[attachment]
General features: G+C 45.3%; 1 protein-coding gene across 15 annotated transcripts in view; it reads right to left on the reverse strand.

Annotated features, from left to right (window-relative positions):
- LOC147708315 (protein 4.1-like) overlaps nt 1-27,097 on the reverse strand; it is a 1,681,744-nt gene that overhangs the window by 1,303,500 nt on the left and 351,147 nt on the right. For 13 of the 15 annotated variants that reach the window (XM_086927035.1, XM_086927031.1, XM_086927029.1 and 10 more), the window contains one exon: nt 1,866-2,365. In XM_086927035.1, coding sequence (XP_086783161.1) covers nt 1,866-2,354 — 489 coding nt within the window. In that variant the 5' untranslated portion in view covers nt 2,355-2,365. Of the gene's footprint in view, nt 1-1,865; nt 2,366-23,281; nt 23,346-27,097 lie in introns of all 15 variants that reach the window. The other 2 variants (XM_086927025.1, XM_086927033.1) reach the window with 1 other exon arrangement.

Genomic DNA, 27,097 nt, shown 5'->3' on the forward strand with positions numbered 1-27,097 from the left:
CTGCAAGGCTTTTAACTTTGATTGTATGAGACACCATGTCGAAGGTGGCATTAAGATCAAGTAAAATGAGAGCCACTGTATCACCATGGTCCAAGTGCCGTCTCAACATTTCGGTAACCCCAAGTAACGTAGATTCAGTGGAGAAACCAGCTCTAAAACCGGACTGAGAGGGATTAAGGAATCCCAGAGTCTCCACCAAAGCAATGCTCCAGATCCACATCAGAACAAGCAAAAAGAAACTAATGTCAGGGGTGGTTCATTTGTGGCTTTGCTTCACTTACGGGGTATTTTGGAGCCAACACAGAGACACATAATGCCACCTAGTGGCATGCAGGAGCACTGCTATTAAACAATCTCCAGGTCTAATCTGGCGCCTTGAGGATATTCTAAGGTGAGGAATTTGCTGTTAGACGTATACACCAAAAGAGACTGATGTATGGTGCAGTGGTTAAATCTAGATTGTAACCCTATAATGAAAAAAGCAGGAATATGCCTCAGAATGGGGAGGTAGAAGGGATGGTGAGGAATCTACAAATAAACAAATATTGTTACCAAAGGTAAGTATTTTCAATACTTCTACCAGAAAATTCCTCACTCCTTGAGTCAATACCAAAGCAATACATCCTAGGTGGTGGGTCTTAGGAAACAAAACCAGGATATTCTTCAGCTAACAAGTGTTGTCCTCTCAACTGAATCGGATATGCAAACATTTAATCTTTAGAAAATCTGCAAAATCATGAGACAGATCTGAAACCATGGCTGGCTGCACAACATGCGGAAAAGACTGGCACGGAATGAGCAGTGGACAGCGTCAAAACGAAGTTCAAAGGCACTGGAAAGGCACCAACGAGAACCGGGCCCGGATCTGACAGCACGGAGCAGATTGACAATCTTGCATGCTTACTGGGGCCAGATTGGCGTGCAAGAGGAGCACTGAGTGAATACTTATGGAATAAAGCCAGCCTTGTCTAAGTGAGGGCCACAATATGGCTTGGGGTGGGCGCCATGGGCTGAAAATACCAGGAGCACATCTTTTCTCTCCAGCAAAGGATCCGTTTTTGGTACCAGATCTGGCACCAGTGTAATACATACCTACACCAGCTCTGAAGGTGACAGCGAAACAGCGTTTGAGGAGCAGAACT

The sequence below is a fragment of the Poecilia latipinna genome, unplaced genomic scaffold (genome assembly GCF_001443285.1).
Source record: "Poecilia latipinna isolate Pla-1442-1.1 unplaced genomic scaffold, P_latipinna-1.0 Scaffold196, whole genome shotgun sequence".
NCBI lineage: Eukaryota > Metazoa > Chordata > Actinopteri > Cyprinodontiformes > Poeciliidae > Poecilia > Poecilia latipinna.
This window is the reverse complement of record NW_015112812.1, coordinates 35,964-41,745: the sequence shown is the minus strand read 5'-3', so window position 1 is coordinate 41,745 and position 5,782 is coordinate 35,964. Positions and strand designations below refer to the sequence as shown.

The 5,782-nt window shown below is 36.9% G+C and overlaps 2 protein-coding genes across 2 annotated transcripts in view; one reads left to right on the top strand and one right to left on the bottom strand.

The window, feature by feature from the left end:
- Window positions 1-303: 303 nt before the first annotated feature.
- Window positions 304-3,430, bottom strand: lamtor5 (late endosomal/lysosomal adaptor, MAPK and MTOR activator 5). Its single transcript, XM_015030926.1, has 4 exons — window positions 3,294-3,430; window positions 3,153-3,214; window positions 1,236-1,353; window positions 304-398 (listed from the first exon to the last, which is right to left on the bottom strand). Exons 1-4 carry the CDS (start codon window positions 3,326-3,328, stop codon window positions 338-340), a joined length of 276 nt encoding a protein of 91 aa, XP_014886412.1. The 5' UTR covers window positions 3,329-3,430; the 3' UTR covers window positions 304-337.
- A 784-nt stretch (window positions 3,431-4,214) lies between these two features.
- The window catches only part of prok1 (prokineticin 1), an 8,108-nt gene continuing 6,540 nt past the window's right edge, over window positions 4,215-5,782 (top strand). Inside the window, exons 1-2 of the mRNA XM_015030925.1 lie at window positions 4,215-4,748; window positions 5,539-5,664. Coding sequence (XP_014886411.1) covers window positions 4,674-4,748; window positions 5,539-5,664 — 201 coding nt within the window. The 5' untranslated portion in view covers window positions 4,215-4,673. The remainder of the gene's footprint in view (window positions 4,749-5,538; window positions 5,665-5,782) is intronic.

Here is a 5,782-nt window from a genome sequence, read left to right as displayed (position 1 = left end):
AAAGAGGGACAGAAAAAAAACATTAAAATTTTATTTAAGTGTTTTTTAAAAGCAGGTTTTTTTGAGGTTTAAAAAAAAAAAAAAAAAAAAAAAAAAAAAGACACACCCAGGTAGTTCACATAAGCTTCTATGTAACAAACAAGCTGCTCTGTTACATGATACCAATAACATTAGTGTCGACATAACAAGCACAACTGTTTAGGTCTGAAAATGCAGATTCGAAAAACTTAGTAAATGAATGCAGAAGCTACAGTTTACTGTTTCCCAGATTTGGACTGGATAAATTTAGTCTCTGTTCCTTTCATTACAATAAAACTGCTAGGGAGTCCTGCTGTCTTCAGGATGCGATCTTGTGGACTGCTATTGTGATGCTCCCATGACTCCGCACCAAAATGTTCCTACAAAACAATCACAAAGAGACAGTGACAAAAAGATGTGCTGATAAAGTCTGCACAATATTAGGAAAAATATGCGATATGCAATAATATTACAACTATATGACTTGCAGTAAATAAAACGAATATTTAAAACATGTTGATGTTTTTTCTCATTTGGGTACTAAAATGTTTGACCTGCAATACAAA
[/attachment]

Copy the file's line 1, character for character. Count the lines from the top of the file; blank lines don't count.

General features: G+C 45.3%; 1 protein-coding gene across 15 annotated transcripts in view; it reads right to left on the reverse strand.